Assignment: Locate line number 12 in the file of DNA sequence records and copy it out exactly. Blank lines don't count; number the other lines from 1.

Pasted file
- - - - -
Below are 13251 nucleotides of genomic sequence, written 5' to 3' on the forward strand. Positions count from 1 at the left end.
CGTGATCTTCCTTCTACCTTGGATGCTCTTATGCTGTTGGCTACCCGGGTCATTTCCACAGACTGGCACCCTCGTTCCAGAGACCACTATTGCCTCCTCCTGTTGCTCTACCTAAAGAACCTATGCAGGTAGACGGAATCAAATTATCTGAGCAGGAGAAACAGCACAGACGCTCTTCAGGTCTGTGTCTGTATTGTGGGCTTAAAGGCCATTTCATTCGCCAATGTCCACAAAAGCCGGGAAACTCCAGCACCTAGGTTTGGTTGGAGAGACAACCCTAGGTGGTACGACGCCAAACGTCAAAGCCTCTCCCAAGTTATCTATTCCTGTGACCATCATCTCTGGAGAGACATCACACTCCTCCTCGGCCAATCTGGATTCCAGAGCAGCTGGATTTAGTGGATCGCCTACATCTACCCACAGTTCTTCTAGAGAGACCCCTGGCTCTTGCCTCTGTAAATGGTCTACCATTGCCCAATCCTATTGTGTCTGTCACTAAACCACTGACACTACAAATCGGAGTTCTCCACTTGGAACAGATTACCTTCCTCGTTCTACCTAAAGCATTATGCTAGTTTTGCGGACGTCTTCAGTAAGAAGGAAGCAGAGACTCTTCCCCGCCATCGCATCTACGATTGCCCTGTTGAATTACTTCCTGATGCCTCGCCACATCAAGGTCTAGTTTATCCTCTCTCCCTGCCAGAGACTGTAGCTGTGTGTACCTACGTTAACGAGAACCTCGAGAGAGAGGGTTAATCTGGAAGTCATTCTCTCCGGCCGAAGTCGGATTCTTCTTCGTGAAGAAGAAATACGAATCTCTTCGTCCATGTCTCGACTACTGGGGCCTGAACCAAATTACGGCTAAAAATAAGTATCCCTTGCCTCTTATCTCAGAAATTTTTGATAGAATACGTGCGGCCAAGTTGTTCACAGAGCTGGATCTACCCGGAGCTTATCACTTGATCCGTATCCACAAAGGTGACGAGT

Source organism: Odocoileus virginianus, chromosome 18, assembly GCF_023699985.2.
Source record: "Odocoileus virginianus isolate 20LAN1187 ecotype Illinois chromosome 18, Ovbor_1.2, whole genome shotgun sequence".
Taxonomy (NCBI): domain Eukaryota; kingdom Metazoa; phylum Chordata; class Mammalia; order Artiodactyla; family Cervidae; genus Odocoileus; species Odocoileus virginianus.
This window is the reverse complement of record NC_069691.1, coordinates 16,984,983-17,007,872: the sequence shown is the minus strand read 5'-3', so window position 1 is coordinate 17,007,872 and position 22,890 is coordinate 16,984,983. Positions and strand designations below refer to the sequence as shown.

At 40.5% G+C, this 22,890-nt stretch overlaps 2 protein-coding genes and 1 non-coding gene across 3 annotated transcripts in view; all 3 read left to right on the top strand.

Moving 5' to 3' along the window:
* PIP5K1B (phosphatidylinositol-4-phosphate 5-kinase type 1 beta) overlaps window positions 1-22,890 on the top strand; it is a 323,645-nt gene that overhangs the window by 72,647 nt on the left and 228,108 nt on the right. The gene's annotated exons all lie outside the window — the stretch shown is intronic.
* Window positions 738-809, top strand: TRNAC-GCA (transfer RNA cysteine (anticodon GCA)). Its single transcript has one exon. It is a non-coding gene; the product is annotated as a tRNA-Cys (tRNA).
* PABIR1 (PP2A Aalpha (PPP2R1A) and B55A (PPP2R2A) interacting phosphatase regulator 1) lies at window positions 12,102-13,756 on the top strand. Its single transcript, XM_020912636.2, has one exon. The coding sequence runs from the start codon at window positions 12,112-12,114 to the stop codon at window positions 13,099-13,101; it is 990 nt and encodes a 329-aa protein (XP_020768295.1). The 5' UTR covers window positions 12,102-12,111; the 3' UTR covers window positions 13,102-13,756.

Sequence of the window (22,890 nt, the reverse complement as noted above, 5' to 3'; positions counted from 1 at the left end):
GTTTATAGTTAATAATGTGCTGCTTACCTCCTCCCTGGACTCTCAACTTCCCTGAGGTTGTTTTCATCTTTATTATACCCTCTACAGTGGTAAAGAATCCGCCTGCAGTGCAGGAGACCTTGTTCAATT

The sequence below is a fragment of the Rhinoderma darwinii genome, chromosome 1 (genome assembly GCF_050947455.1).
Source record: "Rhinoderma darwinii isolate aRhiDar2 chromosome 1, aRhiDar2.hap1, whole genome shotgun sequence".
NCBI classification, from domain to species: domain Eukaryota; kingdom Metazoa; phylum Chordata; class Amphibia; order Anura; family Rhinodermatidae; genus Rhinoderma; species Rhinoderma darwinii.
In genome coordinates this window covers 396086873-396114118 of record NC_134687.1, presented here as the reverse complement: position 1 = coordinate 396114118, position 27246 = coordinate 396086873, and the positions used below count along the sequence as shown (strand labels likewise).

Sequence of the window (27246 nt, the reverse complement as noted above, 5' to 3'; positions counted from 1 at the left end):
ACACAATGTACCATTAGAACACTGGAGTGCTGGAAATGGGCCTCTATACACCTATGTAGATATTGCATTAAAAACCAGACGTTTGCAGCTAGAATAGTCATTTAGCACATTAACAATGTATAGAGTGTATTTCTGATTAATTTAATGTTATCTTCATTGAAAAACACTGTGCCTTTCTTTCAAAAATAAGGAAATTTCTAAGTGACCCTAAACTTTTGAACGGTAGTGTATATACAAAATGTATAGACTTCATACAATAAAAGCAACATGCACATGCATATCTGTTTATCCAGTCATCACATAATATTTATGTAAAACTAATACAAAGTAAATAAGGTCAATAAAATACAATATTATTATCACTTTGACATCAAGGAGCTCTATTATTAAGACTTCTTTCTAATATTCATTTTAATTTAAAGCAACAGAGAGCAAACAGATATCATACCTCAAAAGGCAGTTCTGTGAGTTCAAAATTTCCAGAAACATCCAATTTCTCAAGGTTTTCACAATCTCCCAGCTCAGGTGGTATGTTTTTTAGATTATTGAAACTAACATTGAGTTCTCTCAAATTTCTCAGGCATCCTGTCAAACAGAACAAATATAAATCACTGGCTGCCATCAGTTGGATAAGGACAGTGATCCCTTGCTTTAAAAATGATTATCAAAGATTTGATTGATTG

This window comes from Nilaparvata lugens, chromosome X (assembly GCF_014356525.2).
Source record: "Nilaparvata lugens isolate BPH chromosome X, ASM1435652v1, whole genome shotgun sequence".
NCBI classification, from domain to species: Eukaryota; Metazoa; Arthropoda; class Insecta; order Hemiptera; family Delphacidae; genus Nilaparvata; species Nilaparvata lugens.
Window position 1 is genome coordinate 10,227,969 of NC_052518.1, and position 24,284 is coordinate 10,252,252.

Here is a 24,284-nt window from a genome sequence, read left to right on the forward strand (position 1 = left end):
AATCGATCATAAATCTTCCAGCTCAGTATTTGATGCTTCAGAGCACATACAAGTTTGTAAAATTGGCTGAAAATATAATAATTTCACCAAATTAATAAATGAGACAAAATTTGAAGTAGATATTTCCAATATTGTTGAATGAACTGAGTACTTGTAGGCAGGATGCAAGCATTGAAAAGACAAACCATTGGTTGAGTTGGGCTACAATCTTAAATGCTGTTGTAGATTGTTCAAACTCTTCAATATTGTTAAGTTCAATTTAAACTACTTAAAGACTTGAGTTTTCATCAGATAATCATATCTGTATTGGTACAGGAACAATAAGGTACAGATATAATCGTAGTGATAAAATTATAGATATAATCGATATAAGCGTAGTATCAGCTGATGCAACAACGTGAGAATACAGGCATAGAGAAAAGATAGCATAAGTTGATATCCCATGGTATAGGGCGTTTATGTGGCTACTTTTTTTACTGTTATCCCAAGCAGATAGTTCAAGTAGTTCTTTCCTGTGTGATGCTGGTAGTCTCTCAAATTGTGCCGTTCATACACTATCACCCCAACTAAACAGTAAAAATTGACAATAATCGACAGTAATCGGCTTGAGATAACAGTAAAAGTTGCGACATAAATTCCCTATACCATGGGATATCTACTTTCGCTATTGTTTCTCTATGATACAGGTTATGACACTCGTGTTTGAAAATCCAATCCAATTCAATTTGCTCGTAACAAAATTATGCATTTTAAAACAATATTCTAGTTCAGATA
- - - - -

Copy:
Sequence of the window (22,890 nt, the reverse complement as noted above, 5' to 3'; positions counted from 1 at the left end):